The residents of Gambella, mainly indigenous Anuak and Nuer, have never had formal title to the land they have lived on and used. The government often claims that the areas are “uninhabited” or “under-utilized.” That claim enables the government to bypass constitutional provisions and laws that would protect these populations from being relocated.
The report is based on more than 100 interviews in Ethiopia in May and June 2011, and at the Ifo refugee camp in Dadaab and in Nairobi, Kenya, where many Gambellans have fled.
The villagization program
The Ethiopian Government plans to resettle 1.5 million people by 2013 in four regions: Gambella, Afar, Somali and Benishangul-Gumuz. Relocations started in 2010 in Gambella, where approximately 70,000 people were scheduled to be moved by the end of 2011. The Gambella Peoples’ National Regional State Government Plan pledges to provide infrastructure for the new villages and assistance to ensure alternative livelihoods. The plan also states that the movements are to be voluntary. But instead of improved access to government services, new villages often go without them altogether.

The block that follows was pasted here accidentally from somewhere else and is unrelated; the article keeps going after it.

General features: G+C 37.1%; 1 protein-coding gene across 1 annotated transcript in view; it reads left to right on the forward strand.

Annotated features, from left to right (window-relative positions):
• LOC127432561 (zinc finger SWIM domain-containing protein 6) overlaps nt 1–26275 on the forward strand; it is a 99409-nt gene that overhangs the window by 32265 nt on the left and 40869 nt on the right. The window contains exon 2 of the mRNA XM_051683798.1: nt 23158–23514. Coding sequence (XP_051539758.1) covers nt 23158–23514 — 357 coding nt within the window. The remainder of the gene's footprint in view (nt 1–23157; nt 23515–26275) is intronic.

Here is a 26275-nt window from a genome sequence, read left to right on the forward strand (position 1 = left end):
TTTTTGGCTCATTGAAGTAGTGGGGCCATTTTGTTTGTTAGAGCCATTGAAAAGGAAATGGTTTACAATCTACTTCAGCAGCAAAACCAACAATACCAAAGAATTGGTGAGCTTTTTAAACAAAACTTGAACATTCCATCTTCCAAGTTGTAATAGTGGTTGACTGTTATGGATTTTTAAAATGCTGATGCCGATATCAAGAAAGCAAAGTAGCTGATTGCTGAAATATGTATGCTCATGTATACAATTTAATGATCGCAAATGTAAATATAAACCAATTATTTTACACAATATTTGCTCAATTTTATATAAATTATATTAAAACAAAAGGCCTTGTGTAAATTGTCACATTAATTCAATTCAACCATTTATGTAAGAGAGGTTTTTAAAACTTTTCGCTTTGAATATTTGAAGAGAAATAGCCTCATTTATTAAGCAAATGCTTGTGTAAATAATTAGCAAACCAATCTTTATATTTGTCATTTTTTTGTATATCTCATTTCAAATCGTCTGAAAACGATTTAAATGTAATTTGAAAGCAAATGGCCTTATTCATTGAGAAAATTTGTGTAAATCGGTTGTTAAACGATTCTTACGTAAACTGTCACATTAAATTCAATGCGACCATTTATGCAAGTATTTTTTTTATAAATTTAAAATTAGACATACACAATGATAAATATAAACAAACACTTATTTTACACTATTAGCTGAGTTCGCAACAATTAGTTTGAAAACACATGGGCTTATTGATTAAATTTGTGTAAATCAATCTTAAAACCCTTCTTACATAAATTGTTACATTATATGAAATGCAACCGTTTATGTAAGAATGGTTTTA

Human Rights Watch’s research showed that the forced relocation policy is disrupting a delicate balance of survival for many in the region. Livelihoods and food security in Gambella are precarious. Pastoralists are being forced to abandon their cattle-based livelihoods in favour of settled cultivation.
Commercial land investment
The villagization program is taking place in areas where significant land investment is planned or occurring. The Ethiopian Government has consistently denied that the resettlement of people in Gambella is connected to the leasing of large areas of land for commercial agriculture, but villagers have been told by government officials that this is an underlying reason for their displacement. Former local government officials confirmed these allegations to Human Rights Watch.